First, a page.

abroad and deeply ashamed of their dictatorship. The elections may be a
mess but they will somehow move Pakistan, stumbling and trembling, to
eventual civilian rule. Religious parties are supported by barely 10 per
cent of the electorate and even the army is overwhelmingly secular. An
islamist state is inconceivable.

Since there are grains of plausibility in all these theses, much
indeed turns on the fate of next month's elections. Musharraf, weakened by
his November 3rd coup, still has 60 top judges imprisoned, including the
nation's chief justice locked up with his disabled son. With the
charismatic Bhutto dead and the Negroponte intervention shattered, he is in
a tight spot. He may yet cancel the vote and invite mayhem onto the

There is certainly an openness to Pakistan's dictatorship compared
with other Islamic states and some westerners have appeased Musharraf as
"our" dictator, operating a "doctrine of necessity". But there is nothing
in this man's track record to suggest that he is not a paid-up member of
the dictatoring classes. His agents treat democrats with contempt and he
funnels huge sums into his pockets and those of his generals.

Some 80 per ent of US aid to Pakistan since Musharraf came to
power has gone on military assistance, less than a quarter of it used even
remotely against the Taliban. The virtual collapse of the state school
system has followed a fall in education spending from four per cent to 1.8
per cent of gdp, one of the lowest in Asia. In its place have mushroomed
the free madrassas, from a few hundred to over 10,000, financed by wahabist
Saudi money and formerly in league with American-financed mujahedin
training camps. Intended to fight the Russians in Afghanistan they have
since become a network of "faith training" for the poor, teaching little
but the koran. This is Musharraf's (and America's) most lethal bequest to
Pakistan's political economy.

America's clodhopping sponsorship of Musharraf drove him to renege
on the treaties with the tribal states, crazily fomenting a Pashtun
insurgency. The Afghan frontier has duly proved al-Qaeda's juiciest hunting
ground, aided by every American bombing raid and every Pakistan army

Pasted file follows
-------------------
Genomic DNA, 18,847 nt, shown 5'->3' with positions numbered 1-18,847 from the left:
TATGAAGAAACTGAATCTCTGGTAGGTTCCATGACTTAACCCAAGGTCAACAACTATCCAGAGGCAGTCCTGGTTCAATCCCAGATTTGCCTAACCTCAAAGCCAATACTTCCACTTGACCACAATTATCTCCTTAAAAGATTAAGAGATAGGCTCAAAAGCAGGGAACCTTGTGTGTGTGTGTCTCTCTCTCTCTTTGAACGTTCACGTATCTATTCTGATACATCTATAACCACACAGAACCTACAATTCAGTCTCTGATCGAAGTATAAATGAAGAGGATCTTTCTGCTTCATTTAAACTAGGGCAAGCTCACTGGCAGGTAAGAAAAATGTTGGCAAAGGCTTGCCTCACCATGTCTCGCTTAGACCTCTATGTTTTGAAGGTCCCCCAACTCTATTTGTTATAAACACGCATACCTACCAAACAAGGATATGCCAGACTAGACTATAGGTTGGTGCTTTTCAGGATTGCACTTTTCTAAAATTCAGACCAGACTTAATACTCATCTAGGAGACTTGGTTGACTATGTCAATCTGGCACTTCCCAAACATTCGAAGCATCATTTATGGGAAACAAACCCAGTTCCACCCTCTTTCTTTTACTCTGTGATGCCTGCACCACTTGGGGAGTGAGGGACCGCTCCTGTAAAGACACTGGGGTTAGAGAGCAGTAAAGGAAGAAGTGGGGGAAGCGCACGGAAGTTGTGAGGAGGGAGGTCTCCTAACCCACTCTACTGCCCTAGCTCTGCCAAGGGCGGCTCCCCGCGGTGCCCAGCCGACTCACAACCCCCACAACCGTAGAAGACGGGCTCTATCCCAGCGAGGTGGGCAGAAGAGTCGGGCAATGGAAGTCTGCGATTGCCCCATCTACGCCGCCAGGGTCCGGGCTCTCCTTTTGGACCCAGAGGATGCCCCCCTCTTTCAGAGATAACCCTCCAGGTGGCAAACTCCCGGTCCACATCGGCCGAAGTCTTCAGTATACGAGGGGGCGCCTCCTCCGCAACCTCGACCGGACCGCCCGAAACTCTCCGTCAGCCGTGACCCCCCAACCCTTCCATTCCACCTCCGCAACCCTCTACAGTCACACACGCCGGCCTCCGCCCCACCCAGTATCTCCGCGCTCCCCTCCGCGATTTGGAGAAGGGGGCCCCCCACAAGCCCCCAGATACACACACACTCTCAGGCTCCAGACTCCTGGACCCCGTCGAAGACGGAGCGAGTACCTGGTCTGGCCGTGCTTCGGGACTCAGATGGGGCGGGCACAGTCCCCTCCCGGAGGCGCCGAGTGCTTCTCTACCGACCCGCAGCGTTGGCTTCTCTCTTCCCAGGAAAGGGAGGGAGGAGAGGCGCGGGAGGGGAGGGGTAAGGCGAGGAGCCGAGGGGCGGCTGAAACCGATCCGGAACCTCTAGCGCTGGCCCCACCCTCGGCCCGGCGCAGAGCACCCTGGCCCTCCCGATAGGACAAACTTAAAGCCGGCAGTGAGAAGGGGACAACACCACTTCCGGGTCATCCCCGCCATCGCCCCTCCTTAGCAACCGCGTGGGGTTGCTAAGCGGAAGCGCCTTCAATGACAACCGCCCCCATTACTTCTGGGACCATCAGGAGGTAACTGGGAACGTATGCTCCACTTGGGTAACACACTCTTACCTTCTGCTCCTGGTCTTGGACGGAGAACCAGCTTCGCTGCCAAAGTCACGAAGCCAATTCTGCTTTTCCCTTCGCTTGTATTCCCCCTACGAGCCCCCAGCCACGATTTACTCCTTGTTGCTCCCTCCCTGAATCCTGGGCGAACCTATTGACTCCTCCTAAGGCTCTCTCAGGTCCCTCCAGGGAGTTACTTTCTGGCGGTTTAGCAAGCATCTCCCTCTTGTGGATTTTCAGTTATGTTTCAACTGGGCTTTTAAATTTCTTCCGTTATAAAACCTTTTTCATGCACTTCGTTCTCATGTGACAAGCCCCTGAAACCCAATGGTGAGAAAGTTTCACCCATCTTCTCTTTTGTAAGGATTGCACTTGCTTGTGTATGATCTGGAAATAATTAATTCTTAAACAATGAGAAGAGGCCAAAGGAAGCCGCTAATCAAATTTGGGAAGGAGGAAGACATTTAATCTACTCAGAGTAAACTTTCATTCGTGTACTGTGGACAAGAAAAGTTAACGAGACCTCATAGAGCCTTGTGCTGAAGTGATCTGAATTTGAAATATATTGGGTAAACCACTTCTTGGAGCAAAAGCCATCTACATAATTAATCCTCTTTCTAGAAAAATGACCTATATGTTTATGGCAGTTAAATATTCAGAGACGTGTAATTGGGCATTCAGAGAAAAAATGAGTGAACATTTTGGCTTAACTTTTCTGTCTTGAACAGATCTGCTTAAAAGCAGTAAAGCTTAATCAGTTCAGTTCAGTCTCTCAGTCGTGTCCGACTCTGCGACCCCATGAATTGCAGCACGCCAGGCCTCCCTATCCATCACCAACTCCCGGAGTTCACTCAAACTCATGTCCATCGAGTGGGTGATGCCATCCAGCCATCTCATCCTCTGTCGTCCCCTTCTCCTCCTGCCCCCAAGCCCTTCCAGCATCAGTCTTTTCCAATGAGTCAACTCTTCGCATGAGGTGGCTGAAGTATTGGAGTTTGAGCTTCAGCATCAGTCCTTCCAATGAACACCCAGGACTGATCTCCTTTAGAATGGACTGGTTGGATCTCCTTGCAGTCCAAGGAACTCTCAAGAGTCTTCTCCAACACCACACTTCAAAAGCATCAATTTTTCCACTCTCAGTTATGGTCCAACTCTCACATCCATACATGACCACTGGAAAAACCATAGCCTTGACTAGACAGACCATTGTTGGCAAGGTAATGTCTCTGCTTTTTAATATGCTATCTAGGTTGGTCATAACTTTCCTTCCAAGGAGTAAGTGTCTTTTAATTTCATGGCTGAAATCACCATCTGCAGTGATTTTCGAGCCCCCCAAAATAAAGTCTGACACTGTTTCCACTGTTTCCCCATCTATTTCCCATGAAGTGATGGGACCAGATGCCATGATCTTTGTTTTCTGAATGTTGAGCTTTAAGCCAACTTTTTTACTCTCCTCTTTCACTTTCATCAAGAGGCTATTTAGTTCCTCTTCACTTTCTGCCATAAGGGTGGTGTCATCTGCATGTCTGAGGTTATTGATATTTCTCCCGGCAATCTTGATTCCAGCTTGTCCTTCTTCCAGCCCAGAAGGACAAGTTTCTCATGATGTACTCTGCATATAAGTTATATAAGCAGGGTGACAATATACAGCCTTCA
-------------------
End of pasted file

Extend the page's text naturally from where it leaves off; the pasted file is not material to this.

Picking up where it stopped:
atrocity. The Pashtun Taliban (whose American backers are well-documented
in the film, Charlie Wilson's War) is a Frankenstein monster that has
turned its vengeance on Musharraf, Afghanistan and Washington alike.

Whatever the defects of democracy, and in Asia they are legion, it
remains the least worst way of curbing authoritarian power. There is no
alternative. America's handling of Musharraf since 9/11 - essentially to
capture one man, bin Laden - has rendered swathes of his country, from
Baluchistan in the South to Swat in the north, wholly insecure. Even the
grand trunk road from Islamabad to Peshawar is patrolled by Taliban. The
idea that Musharraf's troops, let alone the CIA or the US air force, might
suppress a people who have worsted every empire from the moghuls to the
British is ludicrous. Modern armies are no agents of pacification. Civilian
negotiation in a context of democratic assent is at very least worth a try.

Backing Musharraf has always seemed "a good idea at the time". The
next person to be cursed with Washington's favour appears to be Musharraf's
successor as army chief, General Ashfaq Kiyani. But by opting for the
realpolitik of dictatorship the west has not just repressed democracy but
aided insurgency and terror. It has yielded no security benefit to anyone.
If indeed this country becomes a "failed state", the failure will in large
part be one of democratic imagination in Washington and London. We simply
refuse to practice what we preach.